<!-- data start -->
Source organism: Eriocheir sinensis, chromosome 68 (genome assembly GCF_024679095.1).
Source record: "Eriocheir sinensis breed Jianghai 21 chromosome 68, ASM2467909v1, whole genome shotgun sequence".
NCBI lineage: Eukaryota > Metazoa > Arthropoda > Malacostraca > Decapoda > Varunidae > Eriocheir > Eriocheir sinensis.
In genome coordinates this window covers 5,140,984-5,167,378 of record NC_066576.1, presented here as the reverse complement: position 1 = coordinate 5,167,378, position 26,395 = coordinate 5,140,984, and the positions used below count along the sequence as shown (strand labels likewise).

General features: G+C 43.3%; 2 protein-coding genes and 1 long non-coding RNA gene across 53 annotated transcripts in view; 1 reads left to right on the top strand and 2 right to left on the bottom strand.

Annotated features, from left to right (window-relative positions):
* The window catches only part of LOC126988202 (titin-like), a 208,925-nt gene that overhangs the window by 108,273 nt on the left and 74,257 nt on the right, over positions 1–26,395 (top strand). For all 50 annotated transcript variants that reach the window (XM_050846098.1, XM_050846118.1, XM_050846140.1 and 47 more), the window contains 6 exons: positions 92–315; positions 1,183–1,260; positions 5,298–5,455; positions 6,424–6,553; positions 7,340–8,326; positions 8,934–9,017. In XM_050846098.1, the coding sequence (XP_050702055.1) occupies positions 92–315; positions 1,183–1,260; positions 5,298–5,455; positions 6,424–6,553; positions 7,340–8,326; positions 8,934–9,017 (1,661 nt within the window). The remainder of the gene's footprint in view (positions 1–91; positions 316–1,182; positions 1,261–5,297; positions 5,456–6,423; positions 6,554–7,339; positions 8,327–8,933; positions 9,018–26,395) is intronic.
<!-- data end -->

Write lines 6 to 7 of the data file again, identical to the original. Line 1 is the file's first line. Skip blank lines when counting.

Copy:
Annotated features, from left to right (window-relative positions):
* The window catches only part of LOC126988202 (titin-like), a 208,925-nt gene that overhangs the window by 108,273 nt on the left and 74,257 nt on the right, over positions 1–26,395 (top strand). For all 50 annotated transcript variants that reach the window (XM_050846098.1, XM_050846118.1, XM_050846140.1 and 47 more), the window contains 6 exons: positions 92–315; positions 1,183–1,260; positions 5,298–5,455; positions 6,424–6,553; positions 7,340–8,326; positions 8,934–9,017. In XM_050846098.1, the coding sequence (XP_050702055.1) occupies positions 92–315; positions 1,183–1,260; positions 5,298–5,455; positions 6,424–6,553; positions 7,340–8,326; positions 8,934–9,017 (1,661 nt within the window). The remainder of the gene's footprint in view (positions 1–91; positions 316–1,182; positions 1,261–5,297; positions 5,456–6,423; positions 6,554–7,339; positions 8,327–8,933; positions 9,018–26,395) is intronic.